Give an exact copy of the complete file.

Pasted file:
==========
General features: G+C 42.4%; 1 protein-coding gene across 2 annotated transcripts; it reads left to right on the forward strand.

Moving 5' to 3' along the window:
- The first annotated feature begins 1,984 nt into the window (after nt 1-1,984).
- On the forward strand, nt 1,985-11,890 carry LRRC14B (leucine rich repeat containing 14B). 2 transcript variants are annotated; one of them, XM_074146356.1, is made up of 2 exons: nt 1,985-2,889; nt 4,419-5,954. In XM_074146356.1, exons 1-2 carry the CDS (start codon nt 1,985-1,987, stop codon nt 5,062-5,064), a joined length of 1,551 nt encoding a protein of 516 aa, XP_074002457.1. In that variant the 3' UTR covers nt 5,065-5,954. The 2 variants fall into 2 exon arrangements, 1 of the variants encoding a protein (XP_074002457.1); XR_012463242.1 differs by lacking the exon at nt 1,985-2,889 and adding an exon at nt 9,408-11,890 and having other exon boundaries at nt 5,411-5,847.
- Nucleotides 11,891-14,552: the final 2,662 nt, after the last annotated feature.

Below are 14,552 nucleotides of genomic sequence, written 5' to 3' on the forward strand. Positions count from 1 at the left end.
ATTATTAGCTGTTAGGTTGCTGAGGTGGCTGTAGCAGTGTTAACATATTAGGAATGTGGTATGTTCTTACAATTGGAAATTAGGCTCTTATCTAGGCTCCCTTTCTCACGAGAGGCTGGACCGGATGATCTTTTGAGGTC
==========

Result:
General features: G+C 42.4%; 1 protein-coding gene across 2 annotated transcripts; it reads left to right on the forward strand.

Moving 5' to 3' along the window:
- The first annotated feature begins 1,984 nt into the window (after nt 1-1,984).
- On the forward strand, nt 1,985-11,890 carry LRRC14B (leucine rich repeat containing 14B). 2 transcript variants are annotated; one of them, XM_074146356.1, is made up of 2 exons: nt 1,985-2,889; nt 4,419-5,954. In XM_074146356.1, exons 1-2 carry the CDS (start codon nt 1,985-1,987, stop codon nt 5,062-5,064), a joined length of 1,551 nt encoding a protein of 516 aa, XP_074002457.1. In that variant the 3' UTR covers nt 5,065-5,954. The 2 variants fall into 2 exon arrangements, 1 of the variants encoding a protein (XP_074002457.1); XR_012463242.1 differs by lacking the exon at nt 1,985-2,889 and adding an exon at nt 9,408-11,890 and having other exon boundaries at nt 5,411-5,847.
- Nucleotides 11,891-14,552: the final 2,662 nt, after the last annotated feature.

Below are 14,552 nucleotides of genomic sequence, written 5' to 3' on the forward strand. Positions count from 1 at the left end.
ATTATTAGCTGTTAGGTTGCTGAGGTGGCTGTAGCAGTGTTAACATATTAGGAATGTGGTATGTTCTTACAATTGGAAATTAGGCTCTTATCTAGGCTCCCTTTCTCACGAGAGGCTGGACCGGATGATCTTTTGAGGTC